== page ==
The crew intends to use every available inch of space. Image by Alia Malek. Armenia, 2012.
The boxes with the dictated note – amended to now include “sisters” after a discussion with this reporter. The plane was able to carry out its mission and returned later that night. Image by Alia Malek. Armenia, 2012.
Syrian Armenian teachers approached the Armenian Ministry of Education and requested permission to open a school in Yerevan that would teach the curriculum of Syrian schools. Several thousand Syrian Armenians arrived in the summer of 2012 hoping to wait out any “troubles.” But as the school year’s start approached with violence only escalating in their native Aleppo, many parents feared that their children would fall behind in their school studies. Desiring to ultimately return to Syria, they hoped they could recreate a Syrian school in Yerevan. Here, copies of Syrian workbooks Xeroxed from a single set. Image by Alia Malek. Armenia, 2012.
At the Cilician School, like in the Armenian schools in Aleppo, signage and instruction are in Armenian and Arabic. Image by Alia Malek. Armenia, 2012.
The folded up Syrian flag on the principal’s desk. Image by Alia Malek. Armenia, 2012.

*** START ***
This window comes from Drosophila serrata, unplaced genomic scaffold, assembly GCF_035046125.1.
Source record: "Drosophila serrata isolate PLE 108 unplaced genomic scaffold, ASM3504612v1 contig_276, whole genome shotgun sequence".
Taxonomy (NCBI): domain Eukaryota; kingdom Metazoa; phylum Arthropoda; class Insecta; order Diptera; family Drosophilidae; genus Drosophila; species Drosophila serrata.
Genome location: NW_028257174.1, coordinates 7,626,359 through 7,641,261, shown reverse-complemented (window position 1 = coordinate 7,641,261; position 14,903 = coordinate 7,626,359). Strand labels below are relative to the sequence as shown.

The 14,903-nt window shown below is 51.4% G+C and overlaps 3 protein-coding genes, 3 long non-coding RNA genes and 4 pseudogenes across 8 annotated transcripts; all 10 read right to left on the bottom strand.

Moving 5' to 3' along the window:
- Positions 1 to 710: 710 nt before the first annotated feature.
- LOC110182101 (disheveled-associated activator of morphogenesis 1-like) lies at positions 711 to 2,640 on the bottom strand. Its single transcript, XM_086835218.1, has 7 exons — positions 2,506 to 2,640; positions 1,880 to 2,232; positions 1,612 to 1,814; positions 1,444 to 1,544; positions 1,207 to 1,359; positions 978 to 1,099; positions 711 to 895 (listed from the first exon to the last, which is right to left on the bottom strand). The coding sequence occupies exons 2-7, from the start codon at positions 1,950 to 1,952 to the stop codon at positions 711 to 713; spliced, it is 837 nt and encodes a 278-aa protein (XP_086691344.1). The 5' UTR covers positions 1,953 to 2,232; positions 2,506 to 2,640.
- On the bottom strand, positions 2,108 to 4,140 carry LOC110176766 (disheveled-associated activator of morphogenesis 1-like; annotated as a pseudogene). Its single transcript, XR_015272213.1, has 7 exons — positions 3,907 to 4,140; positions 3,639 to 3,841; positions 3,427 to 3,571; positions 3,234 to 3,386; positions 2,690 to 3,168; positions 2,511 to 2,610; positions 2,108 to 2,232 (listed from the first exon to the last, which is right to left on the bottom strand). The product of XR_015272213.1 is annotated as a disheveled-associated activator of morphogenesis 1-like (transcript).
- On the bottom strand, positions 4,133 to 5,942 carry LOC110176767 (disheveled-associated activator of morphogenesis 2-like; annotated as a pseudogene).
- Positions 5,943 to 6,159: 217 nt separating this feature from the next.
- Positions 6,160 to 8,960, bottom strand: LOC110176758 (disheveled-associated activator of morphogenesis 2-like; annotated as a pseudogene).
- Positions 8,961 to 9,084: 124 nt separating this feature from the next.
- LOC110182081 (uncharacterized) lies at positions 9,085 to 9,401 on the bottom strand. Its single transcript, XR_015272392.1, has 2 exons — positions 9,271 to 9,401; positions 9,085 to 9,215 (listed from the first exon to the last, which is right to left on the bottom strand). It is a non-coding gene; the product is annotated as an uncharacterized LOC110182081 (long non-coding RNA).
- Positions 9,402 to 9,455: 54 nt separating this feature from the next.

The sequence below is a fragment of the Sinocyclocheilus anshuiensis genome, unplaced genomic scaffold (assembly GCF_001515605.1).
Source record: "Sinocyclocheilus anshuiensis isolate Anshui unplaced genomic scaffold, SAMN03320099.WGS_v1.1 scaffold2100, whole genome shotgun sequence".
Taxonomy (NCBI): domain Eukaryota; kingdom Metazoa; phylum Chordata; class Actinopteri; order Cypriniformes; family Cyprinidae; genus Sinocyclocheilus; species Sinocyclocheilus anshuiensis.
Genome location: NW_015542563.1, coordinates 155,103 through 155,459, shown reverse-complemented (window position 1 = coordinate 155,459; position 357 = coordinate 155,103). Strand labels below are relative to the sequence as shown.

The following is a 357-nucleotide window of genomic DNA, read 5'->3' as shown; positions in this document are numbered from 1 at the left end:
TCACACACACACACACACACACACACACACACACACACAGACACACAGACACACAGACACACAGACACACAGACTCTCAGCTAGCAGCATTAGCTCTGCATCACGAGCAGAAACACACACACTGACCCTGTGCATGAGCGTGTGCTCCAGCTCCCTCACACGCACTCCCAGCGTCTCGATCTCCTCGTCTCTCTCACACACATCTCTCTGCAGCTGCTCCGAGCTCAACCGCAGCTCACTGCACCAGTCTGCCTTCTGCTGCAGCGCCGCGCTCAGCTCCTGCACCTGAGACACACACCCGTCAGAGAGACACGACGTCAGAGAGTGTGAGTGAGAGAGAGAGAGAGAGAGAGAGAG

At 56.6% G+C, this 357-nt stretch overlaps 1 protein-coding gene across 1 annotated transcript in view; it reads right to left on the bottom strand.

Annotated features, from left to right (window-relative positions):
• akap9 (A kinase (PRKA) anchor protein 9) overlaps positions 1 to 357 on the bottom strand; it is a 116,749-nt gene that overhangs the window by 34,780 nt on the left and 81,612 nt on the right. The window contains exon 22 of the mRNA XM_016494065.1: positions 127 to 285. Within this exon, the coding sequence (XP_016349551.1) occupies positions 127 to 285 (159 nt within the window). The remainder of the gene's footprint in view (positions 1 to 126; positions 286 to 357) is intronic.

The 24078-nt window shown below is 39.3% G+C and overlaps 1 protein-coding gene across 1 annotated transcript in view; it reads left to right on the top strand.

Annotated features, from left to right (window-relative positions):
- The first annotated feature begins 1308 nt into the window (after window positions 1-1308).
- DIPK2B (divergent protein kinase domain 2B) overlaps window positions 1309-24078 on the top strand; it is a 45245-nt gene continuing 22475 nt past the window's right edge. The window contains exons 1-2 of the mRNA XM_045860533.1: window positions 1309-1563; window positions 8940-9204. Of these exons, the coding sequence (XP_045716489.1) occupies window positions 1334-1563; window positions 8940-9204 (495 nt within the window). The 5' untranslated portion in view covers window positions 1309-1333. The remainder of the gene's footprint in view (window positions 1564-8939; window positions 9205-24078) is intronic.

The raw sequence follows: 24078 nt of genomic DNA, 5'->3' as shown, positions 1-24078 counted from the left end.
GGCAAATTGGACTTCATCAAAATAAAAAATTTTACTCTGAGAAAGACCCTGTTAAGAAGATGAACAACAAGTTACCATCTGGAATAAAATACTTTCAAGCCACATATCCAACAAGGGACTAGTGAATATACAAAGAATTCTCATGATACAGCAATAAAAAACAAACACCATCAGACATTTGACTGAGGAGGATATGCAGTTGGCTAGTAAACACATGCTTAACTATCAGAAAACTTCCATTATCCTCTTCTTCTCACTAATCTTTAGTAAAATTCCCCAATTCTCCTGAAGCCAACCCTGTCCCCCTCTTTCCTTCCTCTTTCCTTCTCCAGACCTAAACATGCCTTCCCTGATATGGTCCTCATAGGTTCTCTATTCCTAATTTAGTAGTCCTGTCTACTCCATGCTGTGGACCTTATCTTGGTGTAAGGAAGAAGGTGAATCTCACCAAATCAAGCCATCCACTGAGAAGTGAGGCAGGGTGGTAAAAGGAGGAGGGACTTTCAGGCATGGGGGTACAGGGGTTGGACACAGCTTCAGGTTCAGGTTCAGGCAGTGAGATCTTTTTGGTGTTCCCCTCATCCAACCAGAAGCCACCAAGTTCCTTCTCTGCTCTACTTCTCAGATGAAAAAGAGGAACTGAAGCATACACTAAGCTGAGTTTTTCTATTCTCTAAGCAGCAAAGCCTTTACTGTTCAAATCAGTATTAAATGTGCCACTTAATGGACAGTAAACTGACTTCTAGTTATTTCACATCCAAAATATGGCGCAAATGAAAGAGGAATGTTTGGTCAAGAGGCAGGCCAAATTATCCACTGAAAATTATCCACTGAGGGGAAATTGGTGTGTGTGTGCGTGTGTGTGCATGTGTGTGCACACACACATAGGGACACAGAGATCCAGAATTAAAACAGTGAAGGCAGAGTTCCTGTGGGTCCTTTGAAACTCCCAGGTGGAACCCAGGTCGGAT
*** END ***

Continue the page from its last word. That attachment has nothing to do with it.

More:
Students at attention on the second day of class. Image by Alia Malek. Armenia, 2012.
A poster from a newly opened restaurant/lounge for Syrian Armenians, recalling the name of their club in Syria. At SBIDAG, patrons can smoke an arghileh, enjoy the cuisine of Aleppo, and meet up with other members of their community who are dispersed throughout the city of Yerevan. Image by Alia Malek. Armenia, 2012.

Many of the ethnically Armenian Syrians who fled to Armenia to “wait out the violence” in Aleppo, where many Syrian Armenians live, ended up in Yerevan, the capital and largest city. Although most say they plan to go back to Syria as soon as possible, the government of country of Armenia has received them and sought to help them as they have requested. This includes sending aid back to Armenians who did not have the means or desire to leave. It also includes allowing Syrian Armenians to open their own school that follows not the Armenian curriculum but rather that of Syria. As a community Syrian Armenians have tried to maintain neutrality in the spiraling conflict, afraid of retaliation from either the Assad regime or whoever replaces it.

Project

As Syrian Armenians flee their country’s violence to begin new lives in Armenia – a homeland they have never known – the high stakes of the unraveling of Syria come into clearer focus.

Recently

March 17, 2014 / Untold Stories
Alia Malek
An artist asks, "Why were we Armenian, but living in the U.S? Why was our family in Syria? What were these family stories of exile and slaughter? Why weren’t they in the history books of my youth?"
October 24, 2013 /
Alia Malek, Habiba Nosheen
Young journalists from the Muslim world highlight their coverage of revolutions and human rights.